The Volcani Center relies heavily on international funding. Have you been affected on that front too?
"In 2025, external funding for research at the Volcani Center will be lower than in the past. External funds are withdrawing from Israel, therefore, the government has an obligation to invest in research at the Volcani Center, not just to close this gap, but to create a foundation for the future. Every year we wait, we delay technology and developments by another year. These are studies that take years before results are seen. So, procrastination is bad for everyone, especially considering the significant challenges we face that require solutions such as developing new species, dealing with diseases, and adapting growth protocols to climate change."
Investment in agritech isn’t just a matter of profit, but is a necessity and a call to action. Agriculture is vulnerable to climate change, and the future is worrying. "The climate crisis is putting tremendous pressure on agriculture, and it is arriving earlier than we thought. It causes seasons to shift, changes in rainfall patterns, plant diseases spreading between climate zones, and, of course, changes in agricultural practices," Chefetz says. "This is coupled with population growth, which puts even more pressure on agriculture. By 2050, food production will need to increase by about 70%. These are tremendous pressures and it's unclear whether the global agriculture industry knows how to deal with them. The industry needs to change its concept of operation and commit to being the world's food provider."
Food prices are soaring due to the climate crisis, but simultaneously agriculture is a significant contributor to greenhouse gas emissions and pollution.
"The food sector is responsible for 30% of global greenhouse gas emissions. Agriculture can turn from being a carbon emitter to a carbon absorber, but that is not happening. Today, a farmer operates according to the yield function: the tons of potatoes produced per dunam. We want agriculture to change its approach and become regenerative agriculture, where the goal function is not just yield, but also soil conservation and increasing biodiversity. This means less intensive soil cultivation and reducing pesticide use. Unfortunately, Israeli agriculture is not there - it’s too intensive and traditional. We have not yet cracked how to convince farmers that it is worth switching to more conservation-oriented practices."
Is conservation-oriented agriculture practiced in Israel?
"Absolutely. There is a vineyard in Kidron, with a cover of grass in the center. The farmer doesn’t spray, and the vineyard doesn’t look like a pharmacy. On Kibbutz Hefetz Haim, there is a cornfield planted on a wheat field, without plowing. There are weeds, but they don't kill the corn. These fields require less cultivation and have many more insects, but the yield does not decrease. These are healthier fields in a healthier environment, and they don't have the significant issues seen in other agricultural fields. The corn is the same corn, but it is produced in a more environmentally friendly way, benefiting both the environment and the farmer. It costs the farmer less, pollutes less, and the farmer breathes fewer pollutants and pesticides. Everyone wins."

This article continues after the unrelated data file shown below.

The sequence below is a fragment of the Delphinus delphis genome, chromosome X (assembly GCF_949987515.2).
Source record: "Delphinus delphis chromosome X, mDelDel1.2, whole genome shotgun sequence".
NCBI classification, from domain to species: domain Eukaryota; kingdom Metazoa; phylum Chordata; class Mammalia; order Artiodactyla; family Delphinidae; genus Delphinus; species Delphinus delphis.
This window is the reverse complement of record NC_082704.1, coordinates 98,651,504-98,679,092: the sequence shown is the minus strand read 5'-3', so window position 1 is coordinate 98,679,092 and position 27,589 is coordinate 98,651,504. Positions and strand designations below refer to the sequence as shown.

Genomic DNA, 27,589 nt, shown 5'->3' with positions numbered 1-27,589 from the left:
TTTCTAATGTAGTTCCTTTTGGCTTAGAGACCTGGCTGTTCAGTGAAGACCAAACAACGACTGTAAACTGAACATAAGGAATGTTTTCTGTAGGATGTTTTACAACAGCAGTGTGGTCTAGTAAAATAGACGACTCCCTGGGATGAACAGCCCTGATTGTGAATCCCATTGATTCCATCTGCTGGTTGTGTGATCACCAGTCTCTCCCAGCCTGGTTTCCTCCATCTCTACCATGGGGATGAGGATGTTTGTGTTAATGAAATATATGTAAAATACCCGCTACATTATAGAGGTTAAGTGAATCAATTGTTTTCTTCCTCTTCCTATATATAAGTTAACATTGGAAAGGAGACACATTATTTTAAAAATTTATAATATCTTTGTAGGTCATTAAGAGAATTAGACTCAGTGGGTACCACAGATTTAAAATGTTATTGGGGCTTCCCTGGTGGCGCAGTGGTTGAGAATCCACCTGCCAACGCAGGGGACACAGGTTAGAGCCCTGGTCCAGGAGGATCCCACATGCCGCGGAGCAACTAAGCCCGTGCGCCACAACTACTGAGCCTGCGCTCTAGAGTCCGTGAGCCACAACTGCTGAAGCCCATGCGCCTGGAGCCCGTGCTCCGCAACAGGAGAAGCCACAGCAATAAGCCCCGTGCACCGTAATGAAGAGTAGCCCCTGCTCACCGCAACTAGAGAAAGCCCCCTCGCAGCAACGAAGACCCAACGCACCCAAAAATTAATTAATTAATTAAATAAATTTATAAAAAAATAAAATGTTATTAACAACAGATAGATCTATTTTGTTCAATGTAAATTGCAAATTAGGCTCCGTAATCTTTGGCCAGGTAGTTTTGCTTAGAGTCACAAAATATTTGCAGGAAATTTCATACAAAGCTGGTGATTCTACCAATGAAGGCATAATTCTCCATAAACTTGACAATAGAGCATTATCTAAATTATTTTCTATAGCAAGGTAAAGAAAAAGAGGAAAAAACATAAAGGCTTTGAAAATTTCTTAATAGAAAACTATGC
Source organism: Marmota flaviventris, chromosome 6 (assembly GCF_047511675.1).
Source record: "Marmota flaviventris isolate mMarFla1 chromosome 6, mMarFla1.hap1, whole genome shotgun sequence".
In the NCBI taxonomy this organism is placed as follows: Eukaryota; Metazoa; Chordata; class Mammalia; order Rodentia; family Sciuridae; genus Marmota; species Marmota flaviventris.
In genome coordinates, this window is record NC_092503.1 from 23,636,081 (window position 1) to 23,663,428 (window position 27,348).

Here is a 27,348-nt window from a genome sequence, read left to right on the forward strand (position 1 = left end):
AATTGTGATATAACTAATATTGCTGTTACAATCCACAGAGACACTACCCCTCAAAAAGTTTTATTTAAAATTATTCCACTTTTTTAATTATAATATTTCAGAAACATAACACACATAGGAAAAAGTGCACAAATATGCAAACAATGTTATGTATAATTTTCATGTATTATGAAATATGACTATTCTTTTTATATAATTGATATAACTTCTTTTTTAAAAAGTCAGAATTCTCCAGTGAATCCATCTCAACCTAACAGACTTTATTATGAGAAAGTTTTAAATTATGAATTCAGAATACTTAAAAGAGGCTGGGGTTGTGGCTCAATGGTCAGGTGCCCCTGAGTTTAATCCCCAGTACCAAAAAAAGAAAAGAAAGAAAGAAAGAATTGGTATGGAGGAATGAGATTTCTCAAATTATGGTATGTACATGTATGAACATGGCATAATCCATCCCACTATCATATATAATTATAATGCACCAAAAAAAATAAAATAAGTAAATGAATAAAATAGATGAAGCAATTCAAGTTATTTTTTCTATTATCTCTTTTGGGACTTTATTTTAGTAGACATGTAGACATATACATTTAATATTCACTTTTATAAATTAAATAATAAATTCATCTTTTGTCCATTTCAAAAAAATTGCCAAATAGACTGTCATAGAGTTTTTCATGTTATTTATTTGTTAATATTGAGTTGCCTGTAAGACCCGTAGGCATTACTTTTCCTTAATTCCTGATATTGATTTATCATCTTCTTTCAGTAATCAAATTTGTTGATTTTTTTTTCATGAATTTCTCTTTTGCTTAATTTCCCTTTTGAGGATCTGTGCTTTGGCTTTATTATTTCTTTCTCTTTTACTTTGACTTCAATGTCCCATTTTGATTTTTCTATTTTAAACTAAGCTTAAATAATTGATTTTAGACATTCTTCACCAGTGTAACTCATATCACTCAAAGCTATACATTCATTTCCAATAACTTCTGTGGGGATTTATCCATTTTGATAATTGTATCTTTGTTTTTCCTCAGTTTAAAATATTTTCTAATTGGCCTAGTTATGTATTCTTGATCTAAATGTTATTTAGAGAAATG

Sounds great. So, why isn't this happening on a larger scale?
"Farmers are a stubborn bunch. They are educated in their field, understand the issues, but they live on the edge; they are not wealthy and work very hard. They have a lot of uncertainty about what the next season will bring, and no one promises them anything. It's hard to convince them to change what has worked not just for them but for their fathers and grandfathers before them. One must remember that farming is culture, tradition, hard work, and risk management. Farmers need to see farms that operate based on these new principles with their own eyes and see that they save money. We hope that in the Tekuma region, we will see the adoption of quite a few such model farms."
Some of the developments at the Volcani Center these days align precisely with this vision. For example, there is a robot for electrocuting weeds, a robot for automatic spraying, a robot for picking melons from the field, a robot for detecting diseases in vegetable crops, drones that detect water leaks, diseases, or areas that require spraying, and guide the farmer to the affected plant level, and a mechanism that will identify the lifespan of the fruit. The goal is to turn the entire field into a comprehensive system that can communicate with the farmer's phone or computer, help them feel the field in real time, down to the smallest details, and maximize the yield from the same plot of land. Along the way, it also saves resources and costly labor.